It’s a slippery slope, folks. We see the kids playing their dads, and their dads being OK with it.  Oh, the things guilt will do to us. The kids are more defiant around their fathers than with us, but we sit in silence because our input may not be taken the way it’s intended. We have given up all of our freedoms for these people we love with all of our hearts, but the kids make sure we never feel completely at ease in our roles with comments they seem to make at just the right time. “You’re not my mom.” “I’ll get my daddy to do it.” “My dad will always put me first.” “Does it bother you that my dad loves me more than you?” "I need more time with my dad."   Those comments hurt, and sometimes I think they are made with ignorance of its effect, and others I think it’s very intentional.

I became overwhelmed the past few nights. The first night, I felt like there was not enough of me to go around. I was trying to do some chores, but kept getting interrupted to look at this, explain that, think about this, or help with that, both with him and with her. I wanted to crawl into a hole and hide, because I couldn’t even complete a thought of my own without being interrupted, and no one seemed to realize how busy I was.  I guess that’s motherhood. Last night I felt mentally stripped, and I retreated to a hot bath to find a moment to myself. The manipulations are not constant, but they seem to occur in clusters, and last night I struggled to keep my mouth shut. A hot bath was just what I needed.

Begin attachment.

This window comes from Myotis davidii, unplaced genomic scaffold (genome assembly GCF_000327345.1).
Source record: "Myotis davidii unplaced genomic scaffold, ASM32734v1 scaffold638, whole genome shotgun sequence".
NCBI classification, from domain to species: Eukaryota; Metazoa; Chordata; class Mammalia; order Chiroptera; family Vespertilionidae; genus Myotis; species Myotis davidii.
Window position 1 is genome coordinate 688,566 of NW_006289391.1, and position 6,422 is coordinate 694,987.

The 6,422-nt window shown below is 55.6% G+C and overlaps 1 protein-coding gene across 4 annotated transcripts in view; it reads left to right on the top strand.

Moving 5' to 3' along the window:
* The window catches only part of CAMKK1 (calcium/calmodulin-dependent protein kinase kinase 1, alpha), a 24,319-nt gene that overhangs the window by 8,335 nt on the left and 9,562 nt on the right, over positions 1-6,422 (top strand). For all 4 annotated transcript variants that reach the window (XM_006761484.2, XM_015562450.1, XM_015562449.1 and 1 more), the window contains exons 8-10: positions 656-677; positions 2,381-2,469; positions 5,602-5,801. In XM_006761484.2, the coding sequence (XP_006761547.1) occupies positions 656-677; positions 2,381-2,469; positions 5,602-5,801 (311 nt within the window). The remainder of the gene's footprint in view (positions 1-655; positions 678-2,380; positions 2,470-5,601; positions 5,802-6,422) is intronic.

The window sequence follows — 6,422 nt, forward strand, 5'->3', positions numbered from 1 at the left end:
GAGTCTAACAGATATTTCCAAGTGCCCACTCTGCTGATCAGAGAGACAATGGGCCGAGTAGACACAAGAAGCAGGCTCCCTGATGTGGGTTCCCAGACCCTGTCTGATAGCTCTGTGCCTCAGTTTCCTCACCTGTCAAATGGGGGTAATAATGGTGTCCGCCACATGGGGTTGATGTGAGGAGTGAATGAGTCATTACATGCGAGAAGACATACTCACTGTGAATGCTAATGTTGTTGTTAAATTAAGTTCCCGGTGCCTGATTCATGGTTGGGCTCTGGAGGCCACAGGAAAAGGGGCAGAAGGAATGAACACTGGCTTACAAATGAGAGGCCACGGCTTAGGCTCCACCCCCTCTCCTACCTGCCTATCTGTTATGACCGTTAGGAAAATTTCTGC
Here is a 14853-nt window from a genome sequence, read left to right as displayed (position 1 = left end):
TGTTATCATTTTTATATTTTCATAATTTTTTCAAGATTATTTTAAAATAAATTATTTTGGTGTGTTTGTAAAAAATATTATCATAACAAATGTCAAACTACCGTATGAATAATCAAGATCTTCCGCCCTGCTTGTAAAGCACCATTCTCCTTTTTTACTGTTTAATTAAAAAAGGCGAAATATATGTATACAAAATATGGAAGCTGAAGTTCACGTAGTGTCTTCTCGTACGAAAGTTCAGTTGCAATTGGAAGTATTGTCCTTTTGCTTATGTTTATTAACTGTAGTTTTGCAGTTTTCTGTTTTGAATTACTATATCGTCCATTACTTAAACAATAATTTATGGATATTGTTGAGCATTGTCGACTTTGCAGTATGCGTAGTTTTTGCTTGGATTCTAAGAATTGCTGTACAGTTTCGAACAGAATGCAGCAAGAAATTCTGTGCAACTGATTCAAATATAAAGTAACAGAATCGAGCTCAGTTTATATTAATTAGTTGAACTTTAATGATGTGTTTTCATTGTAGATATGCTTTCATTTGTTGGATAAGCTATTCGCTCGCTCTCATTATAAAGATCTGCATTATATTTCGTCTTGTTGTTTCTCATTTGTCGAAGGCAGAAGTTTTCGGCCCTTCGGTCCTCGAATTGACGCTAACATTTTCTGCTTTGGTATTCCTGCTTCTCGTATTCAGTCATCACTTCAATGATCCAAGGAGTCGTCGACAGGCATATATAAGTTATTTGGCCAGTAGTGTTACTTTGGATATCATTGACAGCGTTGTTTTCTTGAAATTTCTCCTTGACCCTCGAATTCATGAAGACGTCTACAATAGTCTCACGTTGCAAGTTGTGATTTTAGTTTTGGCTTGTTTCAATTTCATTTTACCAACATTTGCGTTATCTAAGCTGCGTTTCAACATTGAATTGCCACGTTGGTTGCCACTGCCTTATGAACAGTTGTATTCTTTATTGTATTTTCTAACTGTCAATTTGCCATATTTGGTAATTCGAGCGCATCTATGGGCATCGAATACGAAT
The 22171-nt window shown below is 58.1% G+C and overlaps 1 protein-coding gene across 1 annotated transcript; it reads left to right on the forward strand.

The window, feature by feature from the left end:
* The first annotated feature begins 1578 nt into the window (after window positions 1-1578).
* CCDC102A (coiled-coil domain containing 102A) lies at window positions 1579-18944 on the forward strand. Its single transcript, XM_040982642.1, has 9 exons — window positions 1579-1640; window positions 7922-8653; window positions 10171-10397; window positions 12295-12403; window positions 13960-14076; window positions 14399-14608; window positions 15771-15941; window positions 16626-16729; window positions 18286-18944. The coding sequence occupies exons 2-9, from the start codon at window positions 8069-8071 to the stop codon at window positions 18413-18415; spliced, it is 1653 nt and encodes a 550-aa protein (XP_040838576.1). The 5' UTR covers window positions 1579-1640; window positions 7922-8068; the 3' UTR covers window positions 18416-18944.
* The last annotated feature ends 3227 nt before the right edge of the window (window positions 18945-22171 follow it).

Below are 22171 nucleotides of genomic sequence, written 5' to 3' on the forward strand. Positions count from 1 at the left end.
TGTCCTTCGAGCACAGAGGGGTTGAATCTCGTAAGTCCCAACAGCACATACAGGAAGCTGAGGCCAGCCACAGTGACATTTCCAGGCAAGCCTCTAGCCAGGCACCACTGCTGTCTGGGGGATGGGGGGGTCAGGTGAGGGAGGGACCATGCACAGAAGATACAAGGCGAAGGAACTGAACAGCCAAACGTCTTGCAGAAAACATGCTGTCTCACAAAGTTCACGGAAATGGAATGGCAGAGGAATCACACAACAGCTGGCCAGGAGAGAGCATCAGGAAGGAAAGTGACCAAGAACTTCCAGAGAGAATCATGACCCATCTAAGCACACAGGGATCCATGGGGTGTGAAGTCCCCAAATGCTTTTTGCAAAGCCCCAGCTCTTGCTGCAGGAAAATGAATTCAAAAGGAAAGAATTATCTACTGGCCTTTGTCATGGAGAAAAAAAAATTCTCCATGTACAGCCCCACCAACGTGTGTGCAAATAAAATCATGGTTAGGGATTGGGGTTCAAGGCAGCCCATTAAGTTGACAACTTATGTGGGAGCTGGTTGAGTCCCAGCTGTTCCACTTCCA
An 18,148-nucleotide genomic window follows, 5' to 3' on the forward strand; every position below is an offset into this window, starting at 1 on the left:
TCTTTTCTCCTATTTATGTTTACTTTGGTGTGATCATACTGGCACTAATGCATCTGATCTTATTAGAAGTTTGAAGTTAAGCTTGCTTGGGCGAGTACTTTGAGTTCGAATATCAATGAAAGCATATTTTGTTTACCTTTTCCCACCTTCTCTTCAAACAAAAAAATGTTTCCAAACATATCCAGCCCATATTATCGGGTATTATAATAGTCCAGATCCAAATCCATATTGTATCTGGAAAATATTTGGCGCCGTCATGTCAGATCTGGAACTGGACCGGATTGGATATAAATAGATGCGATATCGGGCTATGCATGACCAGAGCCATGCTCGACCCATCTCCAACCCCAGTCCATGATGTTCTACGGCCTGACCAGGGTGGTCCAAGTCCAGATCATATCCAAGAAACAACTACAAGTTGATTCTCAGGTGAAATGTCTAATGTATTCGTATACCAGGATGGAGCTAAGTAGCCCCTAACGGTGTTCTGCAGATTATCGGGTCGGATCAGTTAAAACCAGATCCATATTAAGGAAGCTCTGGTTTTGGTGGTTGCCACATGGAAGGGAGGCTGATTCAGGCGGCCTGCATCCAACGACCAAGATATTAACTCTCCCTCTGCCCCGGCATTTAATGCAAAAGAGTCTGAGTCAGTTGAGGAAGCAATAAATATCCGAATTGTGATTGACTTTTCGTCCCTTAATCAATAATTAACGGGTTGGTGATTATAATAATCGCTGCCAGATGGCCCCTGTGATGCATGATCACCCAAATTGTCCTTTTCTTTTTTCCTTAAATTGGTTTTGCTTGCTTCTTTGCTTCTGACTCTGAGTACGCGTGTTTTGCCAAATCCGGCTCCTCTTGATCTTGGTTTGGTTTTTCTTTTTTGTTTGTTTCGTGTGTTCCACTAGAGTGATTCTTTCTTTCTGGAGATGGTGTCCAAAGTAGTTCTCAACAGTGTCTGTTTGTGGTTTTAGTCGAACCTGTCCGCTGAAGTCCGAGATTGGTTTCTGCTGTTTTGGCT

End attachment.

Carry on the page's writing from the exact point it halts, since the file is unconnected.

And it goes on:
As a child, I never felt significant. I never felt appreciated. We tend to repeat patterns. I married a man who made me feel very insignificant. I chose a career where I struggled to prove my significance in a world of men. I thought I had stopped trying to prove anything a few years ago, and had created my own sense of significance after much introspection and analysis. However, I have found myself in that same, desperate mindset that leaves me feeling overwhelmed. It leaves me wondering, “Does anyone see what I’m giving here? Does anyone see what I’ve given up? Does anyone care that I have needs that are being overlooked? Will I ever be significant? Will I ever finish a sentence without being interrupted by a little girl, a computer game, or anything else? Will I ever be able to be completely heard? Will I ever be #1 to anyone?”  I'm coming to terms with this role and its sacrifices.

I don’t regret my situation, and I love this child and her father with all my heart. I want the best for them both. But I now see the real struggle of any woman in a step role. I’m confessing my thoughts and hurts. Michelle knows what I’ve felt. She understands the inner turmoil that this brings. We are nurturers, so we naturally are not exclusionary with our love. If we are given a gift, we want the whole package, not some of it—yet we are given the care of a gift, we are given the responsibility of it, but we cannot truly enjoy all the benefits of it.  We are living up to an expectation of what the father and child need, and our own needs get pushed aside.

It’s a slippery slope. I have a whole new appreciation for any woman who has taken on this role. It’s challenging in ways I never expected.   If you have a stepmother.  Hug her.  She deserves it.